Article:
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Should Your Church Stream in HD

all devices video streaming

A no-nonsense guide to streaming quality without all of the tech specs and data sheets.

I have been wanting to include the content below in many of my past blog posts but never have found a good fit for working it in.  So I decided today’s post would be all about helping people understand the varying qualities used in live streaming.  If you are looking for all of the charts and data sheets on which bitrate is best with each frame setting and size then you are in the wrong place.  If you looking for a basic opinion on what general qualities you should set your live stream to, then continue reading.

Why shouldn’t you stream at the highest quality possible?

One of the most common problems we see from broadcasters is that they try to live stream at a higher quality than their internet or equipment allows and sometimes even higher than any of their viewers can watch.  Most everyone is streaming multiple bitrates now so the viewers still get to see the stream, HD Church Streamingbut many of them will be watching the low resolution versions if you set your other streams too high.  One recent example we had was a church that was streaming 1080p with a bitrate of 6000 kbps through our system.  Their equipment could handle it and their internet connection was great.  However, when we checked the viewer stats we found that of their 224 live viewers only 2 had watched the 1080p version.  All 222 of the others had connected to either their medium (720p/1500kbps) or their low (360p/350kbps) feed.  This church had spent valuable resources on better equipment and a better internet connection and it only increased the quality for 1% of their viewers.  There is also a very good chance that those 2 viewers were watching on a normal size screen and would never notice the difference in the 720p and 1080p qualities.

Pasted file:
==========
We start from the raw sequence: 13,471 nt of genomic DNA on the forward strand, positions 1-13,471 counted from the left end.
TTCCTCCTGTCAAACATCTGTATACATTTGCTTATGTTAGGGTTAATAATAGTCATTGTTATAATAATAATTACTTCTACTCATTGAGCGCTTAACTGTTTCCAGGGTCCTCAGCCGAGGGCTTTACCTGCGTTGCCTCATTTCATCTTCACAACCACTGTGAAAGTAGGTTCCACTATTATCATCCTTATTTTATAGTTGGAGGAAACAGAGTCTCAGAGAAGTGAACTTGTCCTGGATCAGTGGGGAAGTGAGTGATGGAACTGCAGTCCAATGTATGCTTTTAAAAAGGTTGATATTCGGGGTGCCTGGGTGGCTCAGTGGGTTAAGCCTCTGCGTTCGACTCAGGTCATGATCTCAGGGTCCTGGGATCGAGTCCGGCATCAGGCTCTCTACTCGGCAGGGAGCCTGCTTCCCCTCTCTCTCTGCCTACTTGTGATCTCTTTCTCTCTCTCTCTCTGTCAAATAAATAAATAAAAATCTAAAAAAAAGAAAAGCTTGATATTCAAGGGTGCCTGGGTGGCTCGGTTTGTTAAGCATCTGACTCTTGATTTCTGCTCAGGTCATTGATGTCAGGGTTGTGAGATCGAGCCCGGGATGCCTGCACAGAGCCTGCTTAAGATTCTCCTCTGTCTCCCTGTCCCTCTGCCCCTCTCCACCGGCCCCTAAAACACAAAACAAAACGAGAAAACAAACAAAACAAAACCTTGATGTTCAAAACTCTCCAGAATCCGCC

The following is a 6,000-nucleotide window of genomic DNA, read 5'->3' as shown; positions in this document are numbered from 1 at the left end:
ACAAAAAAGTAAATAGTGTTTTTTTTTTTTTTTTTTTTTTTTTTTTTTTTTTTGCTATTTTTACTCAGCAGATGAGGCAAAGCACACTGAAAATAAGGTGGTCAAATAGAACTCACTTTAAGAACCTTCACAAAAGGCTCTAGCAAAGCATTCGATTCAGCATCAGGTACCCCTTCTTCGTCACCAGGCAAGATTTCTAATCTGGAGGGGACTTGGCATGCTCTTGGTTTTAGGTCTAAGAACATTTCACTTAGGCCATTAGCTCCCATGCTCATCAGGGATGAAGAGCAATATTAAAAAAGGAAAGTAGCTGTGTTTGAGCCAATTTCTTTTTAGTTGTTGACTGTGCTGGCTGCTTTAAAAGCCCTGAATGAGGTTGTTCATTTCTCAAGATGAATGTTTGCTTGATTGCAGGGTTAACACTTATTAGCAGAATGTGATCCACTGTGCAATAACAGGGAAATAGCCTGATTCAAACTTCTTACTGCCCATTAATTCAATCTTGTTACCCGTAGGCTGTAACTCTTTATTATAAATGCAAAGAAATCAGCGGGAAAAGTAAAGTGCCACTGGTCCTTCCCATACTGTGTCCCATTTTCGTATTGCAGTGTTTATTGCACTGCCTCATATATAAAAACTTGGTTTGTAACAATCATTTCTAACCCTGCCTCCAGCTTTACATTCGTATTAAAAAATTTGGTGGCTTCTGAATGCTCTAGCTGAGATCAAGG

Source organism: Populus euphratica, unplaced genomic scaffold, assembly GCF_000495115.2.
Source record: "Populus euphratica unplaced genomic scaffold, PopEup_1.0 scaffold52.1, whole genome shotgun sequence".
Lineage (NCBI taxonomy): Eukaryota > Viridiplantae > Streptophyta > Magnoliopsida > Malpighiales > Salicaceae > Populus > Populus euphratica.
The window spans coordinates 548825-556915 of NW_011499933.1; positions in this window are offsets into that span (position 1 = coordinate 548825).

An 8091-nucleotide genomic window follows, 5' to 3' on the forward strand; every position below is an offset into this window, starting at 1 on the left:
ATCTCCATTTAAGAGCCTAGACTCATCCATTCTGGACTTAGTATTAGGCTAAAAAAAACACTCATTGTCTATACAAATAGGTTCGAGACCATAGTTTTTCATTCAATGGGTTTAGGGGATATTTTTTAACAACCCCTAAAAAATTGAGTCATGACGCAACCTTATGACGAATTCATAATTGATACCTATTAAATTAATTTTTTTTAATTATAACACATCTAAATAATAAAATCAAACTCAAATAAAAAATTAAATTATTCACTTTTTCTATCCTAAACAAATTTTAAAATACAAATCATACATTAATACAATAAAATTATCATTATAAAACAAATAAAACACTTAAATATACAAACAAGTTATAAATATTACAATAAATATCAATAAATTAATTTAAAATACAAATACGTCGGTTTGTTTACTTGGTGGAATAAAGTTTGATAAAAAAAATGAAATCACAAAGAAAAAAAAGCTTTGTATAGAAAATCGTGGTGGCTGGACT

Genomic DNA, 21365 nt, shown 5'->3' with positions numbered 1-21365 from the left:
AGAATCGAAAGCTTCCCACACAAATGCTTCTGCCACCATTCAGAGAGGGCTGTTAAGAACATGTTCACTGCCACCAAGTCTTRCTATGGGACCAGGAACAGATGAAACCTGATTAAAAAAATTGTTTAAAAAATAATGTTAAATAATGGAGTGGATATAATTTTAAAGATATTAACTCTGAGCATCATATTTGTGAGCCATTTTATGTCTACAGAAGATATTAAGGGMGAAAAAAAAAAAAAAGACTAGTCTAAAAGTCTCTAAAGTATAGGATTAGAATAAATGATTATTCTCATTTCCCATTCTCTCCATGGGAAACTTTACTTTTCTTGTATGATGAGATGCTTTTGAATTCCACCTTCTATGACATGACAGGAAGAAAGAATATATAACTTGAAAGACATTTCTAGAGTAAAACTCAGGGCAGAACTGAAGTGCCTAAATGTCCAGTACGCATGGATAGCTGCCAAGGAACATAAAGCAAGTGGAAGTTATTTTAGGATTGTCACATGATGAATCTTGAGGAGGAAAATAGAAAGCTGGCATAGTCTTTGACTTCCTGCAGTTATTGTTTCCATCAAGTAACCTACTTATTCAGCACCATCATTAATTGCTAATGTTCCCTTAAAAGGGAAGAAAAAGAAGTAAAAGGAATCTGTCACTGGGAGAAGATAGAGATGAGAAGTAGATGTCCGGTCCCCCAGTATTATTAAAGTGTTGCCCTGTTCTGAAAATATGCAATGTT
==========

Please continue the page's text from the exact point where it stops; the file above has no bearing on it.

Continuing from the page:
What is a good setting for HD quality?

For a guide on which quality would best serve your viewers for your HD bitrate lets take a look at a company that handles many live streams each week with millions of viewers, ESPN.  In most cases ESPN sets their highest live streaming quality at 720p/2500kbps.  We feel like this is a very good example of real world HD when live streaming.  If you decide to stream at this quality then you would also want to include 1 or 2 additional lower qualities for viewers with slower internet connections (I will address this below).  If you do your research you will find that some services like Netflix will have bitrates as high as 6000kbps for their Ultra HD movies.  What you have to remember is that Netflix is serving up replay files and not live streams.  It is much easier to have a seamless streaming experience from a replay file that only has to go from the server to the viewer than it is from a live stream that has to be ingested, processed in real time, and then delivered in real time.

So what settings should I have my streams at?

What I am offering here is merely general suggestions and each broadcaster’s situation can vary.  However, here are the most common scenarios we see our broadcasters choose after testing their equipment and viewership.

  • Scenario 1:  Very good equipment and very good internet connection
    • Stream 1 – 720p/2500kbps
    • Stream 2 – 480p/800kbps
    • Stream 3 – 216p/350kbps
  • Scenario 2: Good equipment and good internet connection
    • Stream 1 – 720p/1500kbps
    • Stream 2 – 360p/500kbps
  • Scenario 3: Fair equipment and fair internet connection
    • Stream 1 – 480p/800kbps
    • Stream 2 – 216p/350kbps
  • Scenario 4: Borderline equipment or internet connection
    • Stream 1 – 216p/350kbps

 

Ultimately, you should consult your streaming provider and run a series of test before deciding your final settings.  But hopefully these scenarios give you a good starting point.